Pot Dispensaries Fight Crime, New Study Reveals

Why every neighborhood should welcome stoner business.

Smoke Shop sign on a shop window
Getty Images / David McNew

If you’re against marijuana dispensaries setting up shop on your block, you’re rooting for higher crime rates.

That’s the surprising conclusion of new research, published this month in the Journal of Urban Economics. The researchers found that Los Angeles neighborhoods saw a spike in crime in places where the city forced pot shops to shutter.

“Contrary to popular wisdom, we find an immediate increase in crime around dispensaries ordered to close relative to those allowed to remain open,” write coauthors Tom Chang at the University of Southern California and Mireille Jacobson at the University of California, Irvine.

Many Americans, it seems, have a NIMBY attitude to weed. Surveys have revealed that while 90 percent support the availability of medical marijuana, nearly have don’t want it sold close to where they live, the article notes. Presumably, people worry that dispensaries will attract the wrong sort of people doing the wrong sort of business. Or, maybe, that junkies in the area would turn to theft in order to pay for their habit.

A sign advertises an LA clinic offering medical marijuana evaluations and prescriptions.

Getty Images / David McNew

That was part of the reasoning of the City of Los Angeles when it decided to cap the number of marijuana dispensaries allowed to operate in 2010. While in retrospect this decision was based on a false premise, it did provide the researchers an opportunity for a controlled experiment in the real world. They compared crime rates in the immediate vicinity of 180 dispensaries allowed to remain open and 417 forced to close.

It turns out that crime went up near the shuttered pot shops immediately, especially the sorts of crime that might reasonably be deterred by having more people on the streets, like vehicle break-ins.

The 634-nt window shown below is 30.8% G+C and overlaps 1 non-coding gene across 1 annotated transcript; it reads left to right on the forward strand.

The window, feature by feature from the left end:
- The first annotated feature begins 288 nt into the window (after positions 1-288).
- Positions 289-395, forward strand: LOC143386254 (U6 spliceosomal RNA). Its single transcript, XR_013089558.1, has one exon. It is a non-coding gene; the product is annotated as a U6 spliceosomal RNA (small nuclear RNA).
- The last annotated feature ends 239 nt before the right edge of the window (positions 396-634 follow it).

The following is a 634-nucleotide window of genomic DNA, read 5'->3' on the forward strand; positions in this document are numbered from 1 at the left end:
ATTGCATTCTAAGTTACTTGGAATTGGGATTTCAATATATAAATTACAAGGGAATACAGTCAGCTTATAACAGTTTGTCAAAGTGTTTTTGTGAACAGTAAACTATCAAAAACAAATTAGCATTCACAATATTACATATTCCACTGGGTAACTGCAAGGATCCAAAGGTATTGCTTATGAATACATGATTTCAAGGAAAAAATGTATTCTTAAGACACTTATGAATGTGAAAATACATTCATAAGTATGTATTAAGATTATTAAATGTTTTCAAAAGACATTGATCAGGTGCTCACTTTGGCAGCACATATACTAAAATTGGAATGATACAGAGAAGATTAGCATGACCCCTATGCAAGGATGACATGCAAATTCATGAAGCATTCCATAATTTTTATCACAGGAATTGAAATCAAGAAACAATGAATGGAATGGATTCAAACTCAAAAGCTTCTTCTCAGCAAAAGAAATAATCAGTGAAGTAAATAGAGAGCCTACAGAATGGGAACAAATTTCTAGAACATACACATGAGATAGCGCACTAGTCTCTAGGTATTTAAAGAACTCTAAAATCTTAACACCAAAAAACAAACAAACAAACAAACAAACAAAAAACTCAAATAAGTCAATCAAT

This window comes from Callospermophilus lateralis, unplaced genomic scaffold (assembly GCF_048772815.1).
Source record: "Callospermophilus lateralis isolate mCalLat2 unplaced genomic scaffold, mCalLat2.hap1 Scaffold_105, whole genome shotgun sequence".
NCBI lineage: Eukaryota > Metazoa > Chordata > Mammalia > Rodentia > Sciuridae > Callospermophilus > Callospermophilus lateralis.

The researchers noticed a similar pattern when they looked at data from temporary restaurant closures, suggesting that it’s not specifically dispensaries that reduce local crime, but any sort of shop that’s going to increase foot traffic through the area.

So, if a marijuana dispensary wants to come to your neighborhood, its potential impact on crime depends on context. If the business is replacing an existing shop that generates a comparable amount of people walking by, likely there will be little effect. But if the pot shop is filling a vacancy, the potential to reduce neighborhood crime is significant, particularly if it’s within walking distance of residential areas. (The researchers found less of an effect in car-dependent neighborhoods, where people would normally need to drive to the shops.)

It’s fortunate that Los Angeles’s bad decision led to such solid evidence to inform future policy, if only the politicians could stop wailing about the safety of the children for long enough to listen.

Abstract: Jurisdictions that sanction medical or, more recently, recreational marijuana use often allow retail sales at dispensaries. Dispensaries are controversial as many believe they contribute to local crime. To assess this claim, we analyze the short-term mass closing of hundreds of medical marijuana dispensaries in Los Angeles. Contrary to popular wisdom, we find an immediate increase in crime around dispensaries ordered to close relative to those allowed to remain open. The increase is specific to the type of crime most plausibly deterred by bystanders, and is correlated with neighborhood walkability. We find a similar pattern of results for temporary restaurant closures due to health code violations. A likely common mechanism is that “eyes upon the street” deter some types of crime.
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